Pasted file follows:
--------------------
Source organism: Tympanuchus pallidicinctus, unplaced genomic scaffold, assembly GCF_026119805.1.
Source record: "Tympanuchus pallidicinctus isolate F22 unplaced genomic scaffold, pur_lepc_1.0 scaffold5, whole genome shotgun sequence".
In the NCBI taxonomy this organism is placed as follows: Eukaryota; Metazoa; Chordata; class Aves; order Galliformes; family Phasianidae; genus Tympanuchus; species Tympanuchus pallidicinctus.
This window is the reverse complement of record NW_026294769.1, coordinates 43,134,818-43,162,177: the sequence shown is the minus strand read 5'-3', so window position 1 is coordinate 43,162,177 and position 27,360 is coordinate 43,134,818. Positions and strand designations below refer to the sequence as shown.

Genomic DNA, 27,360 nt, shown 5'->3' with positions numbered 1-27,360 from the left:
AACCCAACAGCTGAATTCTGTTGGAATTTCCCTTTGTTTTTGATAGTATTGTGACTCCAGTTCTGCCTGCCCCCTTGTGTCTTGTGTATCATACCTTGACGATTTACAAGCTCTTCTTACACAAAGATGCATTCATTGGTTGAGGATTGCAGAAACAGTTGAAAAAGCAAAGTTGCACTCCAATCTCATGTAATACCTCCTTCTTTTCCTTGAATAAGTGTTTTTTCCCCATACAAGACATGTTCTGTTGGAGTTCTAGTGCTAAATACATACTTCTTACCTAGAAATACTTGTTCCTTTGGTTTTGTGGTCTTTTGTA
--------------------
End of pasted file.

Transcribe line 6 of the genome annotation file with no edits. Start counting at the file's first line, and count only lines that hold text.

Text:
AACCCAACAGCTGAATTCTGTTGGAATTTCCCTTTGTTTTTGATAGTATTGTGACTCCAGTTCTGCCTGCCCCCTTGTGTCTTGTGTATCATACCTTGACGATTTACAAGCTCTTCTTACACAAAGATGCATTCATTGGTTGAGGATTGCAGAAACAGTTGAAAAAGCAAAGTTGCACTCCAATCTCATGTAATACCTCCTTCTTTTCCTTGAATAAGTGTTTTTTCCCCATACAAGACATGTTCTGTTGGAGTTCTAGTGCTAAATACATACTTCTTACCTAGAAATACTTGTTCCTTTGGTTTTGTGGTCTTTTGTA